Bringing Out the Original Grandeur. There are some basic points to bear in mind. The idea of a translation, by and large, is to present the original work to a reader from another language in a language known to him. It is obvious that every item of beauty in the text of the original language cannot fully be put across in another language. Notwithstanding the innumerable inherent limitations of translation, every effort has to be made to convey as much as possible. The reader of a translated text does not fully comprehend the grandeur of the original, but conveying something not meant, not intended, and not supposed to be intended, would be unfair both to the new reader and the writer of the original. It would be a fairly satisfactory effort on the part of the translator to give some idea of the eminence in the writing to the extent the reader wouldn't be disappointed. He has come to the translation of a text, which he feels worthwhile reading at least in translation. Literary translation is a service, and a service it remains no matter what detractors may say.

Dealing with metrical verse. It is not easy to render into somewhat similar metre. Many translators translate it in free verse to make their own task easy. No two languages may have the same metrical forms. Each language has its own turn of phrase and idiom and beauties in one language may not be retained when translated into another. Still, literary translation of poetry, specially, has many practitioners as well as takers. If a translator is unduly worried about negative criticism from people who happen to know both the languages well, he should have faith in sahridaya (goodness of heart). A good translator should brave even uncharitable and unholy criticism at times. He should know his limitations.

Markers and Other Devices: Social markers, markers of cultural levels, registers, and technical words, need to be carried into the target language with utmost caution. The translator could be faulted for taking too much for granted from his reader or, in the other extreme, underestimating the reader. Pedagogic translations may be an exception to this. Too many explanations and too many footnotes distract. And then the most important thing is the stance of the translator. The ideal thing is: be inviting, enthusing and encouraging the reader to get the feel of the original text. It is essential to be reader-friendly and the fidelity to the target reader is obviously a little more important than fidelity to the original text.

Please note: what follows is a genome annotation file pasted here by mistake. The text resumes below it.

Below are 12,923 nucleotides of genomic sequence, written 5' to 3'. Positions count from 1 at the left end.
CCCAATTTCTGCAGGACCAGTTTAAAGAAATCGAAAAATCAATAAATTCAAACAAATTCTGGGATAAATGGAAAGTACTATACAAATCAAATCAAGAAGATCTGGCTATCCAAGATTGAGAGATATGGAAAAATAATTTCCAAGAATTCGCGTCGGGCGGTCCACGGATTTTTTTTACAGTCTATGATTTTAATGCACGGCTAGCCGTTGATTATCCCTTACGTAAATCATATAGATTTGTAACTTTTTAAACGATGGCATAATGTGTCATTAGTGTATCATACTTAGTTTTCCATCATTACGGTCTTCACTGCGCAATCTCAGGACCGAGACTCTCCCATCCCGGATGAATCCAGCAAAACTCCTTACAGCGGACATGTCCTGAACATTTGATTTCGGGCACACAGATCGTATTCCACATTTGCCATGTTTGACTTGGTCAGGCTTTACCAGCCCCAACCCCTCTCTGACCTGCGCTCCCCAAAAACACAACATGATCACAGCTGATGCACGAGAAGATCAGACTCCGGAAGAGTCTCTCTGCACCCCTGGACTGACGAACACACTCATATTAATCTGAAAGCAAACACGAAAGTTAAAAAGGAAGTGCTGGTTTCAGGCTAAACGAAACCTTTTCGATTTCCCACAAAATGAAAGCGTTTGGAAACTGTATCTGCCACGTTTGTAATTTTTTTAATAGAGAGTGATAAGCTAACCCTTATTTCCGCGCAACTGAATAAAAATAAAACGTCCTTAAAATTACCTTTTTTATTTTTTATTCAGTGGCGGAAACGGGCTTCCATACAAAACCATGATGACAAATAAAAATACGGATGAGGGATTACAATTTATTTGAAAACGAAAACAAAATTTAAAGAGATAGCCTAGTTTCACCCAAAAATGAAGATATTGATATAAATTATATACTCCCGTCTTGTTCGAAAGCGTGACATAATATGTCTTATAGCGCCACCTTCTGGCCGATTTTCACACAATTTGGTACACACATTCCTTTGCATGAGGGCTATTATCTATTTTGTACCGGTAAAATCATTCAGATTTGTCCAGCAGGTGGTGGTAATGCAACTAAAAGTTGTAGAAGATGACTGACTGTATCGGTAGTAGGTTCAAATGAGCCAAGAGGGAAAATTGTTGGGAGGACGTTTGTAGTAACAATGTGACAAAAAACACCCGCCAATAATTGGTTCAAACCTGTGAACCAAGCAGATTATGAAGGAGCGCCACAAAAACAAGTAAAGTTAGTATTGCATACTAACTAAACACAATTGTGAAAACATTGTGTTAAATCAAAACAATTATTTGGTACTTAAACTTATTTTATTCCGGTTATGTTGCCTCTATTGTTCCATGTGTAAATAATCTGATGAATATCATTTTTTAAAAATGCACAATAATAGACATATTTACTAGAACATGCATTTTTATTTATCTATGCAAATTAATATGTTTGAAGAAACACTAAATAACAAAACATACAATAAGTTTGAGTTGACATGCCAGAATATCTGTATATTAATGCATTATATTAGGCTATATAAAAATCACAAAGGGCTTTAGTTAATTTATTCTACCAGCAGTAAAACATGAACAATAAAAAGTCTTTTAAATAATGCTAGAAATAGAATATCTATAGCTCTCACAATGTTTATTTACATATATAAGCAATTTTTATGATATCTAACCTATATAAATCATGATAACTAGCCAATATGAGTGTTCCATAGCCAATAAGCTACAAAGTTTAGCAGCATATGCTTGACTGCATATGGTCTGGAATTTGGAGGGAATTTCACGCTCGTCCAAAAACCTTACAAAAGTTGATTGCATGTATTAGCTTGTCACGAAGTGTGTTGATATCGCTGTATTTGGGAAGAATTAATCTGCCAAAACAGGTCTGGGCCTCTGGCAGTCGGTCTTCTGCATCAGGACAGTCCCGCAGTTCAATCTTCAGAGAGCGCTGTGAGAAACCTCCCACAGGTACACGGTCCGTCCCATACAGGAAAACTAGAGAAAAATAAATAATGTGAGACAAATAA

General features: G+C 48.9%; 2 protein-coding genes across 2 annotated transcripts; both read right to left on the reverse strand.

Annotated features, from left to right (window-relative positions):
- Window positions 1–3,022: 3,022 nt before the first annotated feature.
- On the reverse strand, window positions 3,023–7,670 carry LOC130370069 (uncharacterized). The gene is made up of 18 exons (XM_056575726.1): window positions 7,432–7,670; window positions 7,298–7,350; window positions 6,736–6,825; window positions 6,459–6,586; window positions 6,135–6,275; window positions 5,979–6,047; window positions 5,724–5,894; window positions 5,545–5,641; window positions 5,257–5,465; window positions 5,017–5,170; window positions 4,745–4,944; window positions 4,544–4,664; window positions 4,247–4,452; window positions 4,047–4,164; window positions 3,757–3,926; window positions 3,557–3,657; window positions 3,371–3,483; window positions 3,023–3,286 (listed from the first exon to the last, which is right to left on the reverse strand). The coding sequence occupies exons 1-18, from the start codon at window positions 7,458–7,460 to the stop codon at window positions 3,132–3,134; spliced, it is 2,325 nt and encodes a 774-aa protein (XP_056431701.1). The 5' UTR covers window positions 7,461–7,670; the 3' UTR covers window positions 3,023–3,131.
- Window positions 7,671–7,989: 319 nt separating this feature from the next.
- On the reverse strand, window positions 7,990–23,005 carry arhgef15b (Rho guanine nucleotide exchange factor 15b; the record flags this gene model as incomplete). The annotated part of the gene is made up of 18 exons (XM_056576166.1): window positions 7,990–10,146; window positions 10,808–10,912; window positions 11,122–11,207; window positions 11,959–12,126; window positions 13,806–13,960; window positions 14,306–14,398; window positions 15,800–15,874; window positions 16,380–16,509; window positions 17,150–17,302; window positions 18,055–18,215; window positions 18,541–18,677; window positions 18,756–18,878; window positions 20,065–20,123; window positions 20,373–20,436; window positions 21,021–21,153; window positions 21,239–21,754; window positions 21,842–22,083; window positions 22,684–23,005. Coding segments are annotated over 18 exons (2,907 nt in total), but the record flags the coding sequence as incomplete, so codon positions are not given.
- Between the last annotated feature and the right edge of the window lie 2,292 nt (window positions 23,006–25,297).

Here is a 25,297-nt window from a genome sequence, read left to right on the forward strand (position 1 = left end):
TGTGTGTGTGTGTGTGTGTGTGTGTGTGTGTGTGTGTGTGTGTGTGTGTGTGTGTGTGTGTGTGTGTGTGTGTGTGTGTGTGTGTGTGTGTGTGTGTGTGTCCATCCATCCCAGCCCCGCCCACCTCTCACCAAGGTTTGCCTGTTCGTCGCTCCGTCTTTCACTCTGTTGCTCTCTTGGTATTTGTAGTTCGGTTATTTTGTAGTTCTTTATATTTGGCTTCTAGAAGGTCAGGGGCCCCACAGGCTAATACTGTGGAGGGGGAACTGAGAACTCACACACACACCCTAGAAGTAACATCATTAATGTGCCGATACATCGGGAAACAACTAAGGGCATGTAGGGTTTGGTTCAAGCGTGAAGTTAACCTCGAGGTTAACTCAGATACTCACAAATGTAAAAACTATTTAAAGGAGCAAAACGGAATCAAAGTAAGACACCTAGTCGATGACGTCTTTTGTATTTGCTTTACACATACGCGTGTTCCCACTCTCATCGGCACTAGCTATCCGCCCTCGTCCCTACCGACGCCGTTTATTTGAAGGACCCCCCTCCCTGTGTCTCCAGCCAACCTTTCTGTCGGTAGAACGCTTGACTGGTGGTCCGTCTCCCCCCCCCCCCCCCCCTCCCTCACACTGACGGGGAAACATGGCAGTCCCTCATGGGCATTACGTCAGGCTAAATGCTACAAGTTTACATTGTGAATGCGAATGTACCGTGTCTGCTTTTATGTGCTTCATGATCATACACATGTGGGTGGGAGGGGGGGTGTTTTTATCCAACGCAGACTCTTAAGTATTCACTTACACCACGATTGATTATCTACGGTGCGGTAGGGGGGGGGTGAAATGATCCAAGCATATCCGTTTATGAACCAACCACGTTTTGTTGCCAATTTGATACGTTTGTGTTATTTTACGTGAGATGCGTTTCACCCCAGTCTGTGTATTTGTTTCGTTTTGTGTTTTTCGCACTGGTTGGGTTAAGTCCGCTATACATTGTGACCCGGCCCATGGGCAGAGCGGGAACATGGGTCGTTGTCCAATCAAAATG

The validity of a translated text does not depend totally on one to one correspondence between the original and the translated texts. Some parts or fragments may be safely omitted; some may have to be excised in extra-ordinary situations as was done by me in translating for Sahitya Akademi Narendrapal Singh's Punjabi novel translated by himself into English as Trapped. Certain passages which might be unsavory to Telugus describing homosexual exploits, etc., had to be passed over. Even after that the novel invited a lot of severe criticism even in Telugu. It is useful to retain some words of the original, especially terms of kinship, items of dress, words of address, interjections, expletives, items of food, clothing etc. not only in unrelated but even in cognate receptor languages. The receptor language stands to gain some loans from the original, when they eventually become familiar and popular. Translated texts can contribute to the growth of the receptor language in terms of lexis.